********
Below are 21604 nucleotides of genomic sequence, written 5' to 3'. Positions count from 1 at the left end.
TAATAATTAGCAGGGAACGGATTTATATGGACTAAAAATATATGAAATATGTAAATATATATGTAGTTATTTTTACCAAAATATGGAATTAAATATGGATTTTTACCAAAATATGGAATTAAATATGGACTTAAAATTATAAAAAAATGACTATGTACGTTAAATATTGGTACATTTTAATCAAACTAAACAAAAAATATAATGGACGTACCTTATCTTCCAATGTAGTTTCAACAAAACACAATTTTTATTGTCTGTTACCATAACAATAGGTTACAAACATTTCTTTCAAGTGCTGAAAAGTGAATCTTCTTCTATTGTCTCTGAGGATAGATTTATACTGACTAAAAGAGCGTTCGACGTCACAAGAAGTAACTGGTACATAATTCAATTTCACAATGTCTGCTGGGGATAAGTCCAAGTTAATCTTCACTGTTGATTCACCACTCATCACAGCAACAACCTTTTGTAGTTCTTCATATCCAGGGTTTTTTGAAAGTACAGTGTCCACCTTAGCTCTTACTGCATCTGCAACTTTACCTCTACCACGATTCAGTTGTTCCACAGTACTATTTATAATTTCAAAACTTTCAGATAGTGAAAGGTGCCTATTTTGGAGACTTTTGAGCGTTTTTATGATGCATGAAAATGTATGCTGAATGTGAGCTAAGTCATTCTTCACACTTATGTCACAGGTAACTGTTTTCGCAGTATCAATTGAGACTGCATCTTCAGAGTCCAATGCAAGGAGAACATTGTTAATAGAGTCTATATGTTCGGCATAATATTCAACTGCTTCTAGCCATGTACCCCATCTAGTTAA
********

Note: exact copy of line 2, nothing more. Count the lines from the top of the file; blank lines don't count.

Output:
TAATAATTAGCAGGGAACGGATTTATATGGACTAAAAATATATGAAATATGTAAATATATATGTAGTTATTTTTACCAAAATATGGAATTAAATATGGATTTTTACCAAAATATGGAATTAAATATGGACTTAAAATTATAAAAAAATGACTATGTACGTTAAATATTGGTACATTTTAATCAAACTAAACAAAAAATATAATGGACGTACCTTATCTTCCAATGTAGTTTCAACAAAACACAATTTTTATTGTCTGTTACCATAACAATAGGTTACAAACATTTCTTTCAAGTGCTGAAAAGTGAATCTTCTTCTATTGTCTCTGAGGATAGATTTATACTGACTAAAAGAGCGTTCGACGTCACAAGAAGTAACTGGTACATAATTCAATTTCACAATGTCTGCTGGGGATAAGTCCAAGTTAATCTTCACTGTTGATTCACCACTCATCACAGCAACAACCTTTTGTAGTTCTTCATATCCAGGGTTTTTTGAAAGTACAGTGTCCACCTTAGCTCTTACTGCATCTGCAACTTTACCTCTACCACGATTCAGTTGTTCCACAGTACTATTTATAATTTCAAAACTTTCAGATAGTGAAAGGTGCCTATTTTGGAGACTTTTGAGCGTTTTTATGATGCATGAAAATGTATGCTGAATGTGAGCTAAGTCATTCTTCACACTTATGTCACAGGTAACTGTTTTCGCAGTATCAATTGAGACTGCATCTTCAGAGTCCAATGCAAGGAGAACATTGTTAATAGAGTCTATATGTTCGGCATAATATTCAACTGCTTCTAGCCATGTACCCCATCTAGTTAA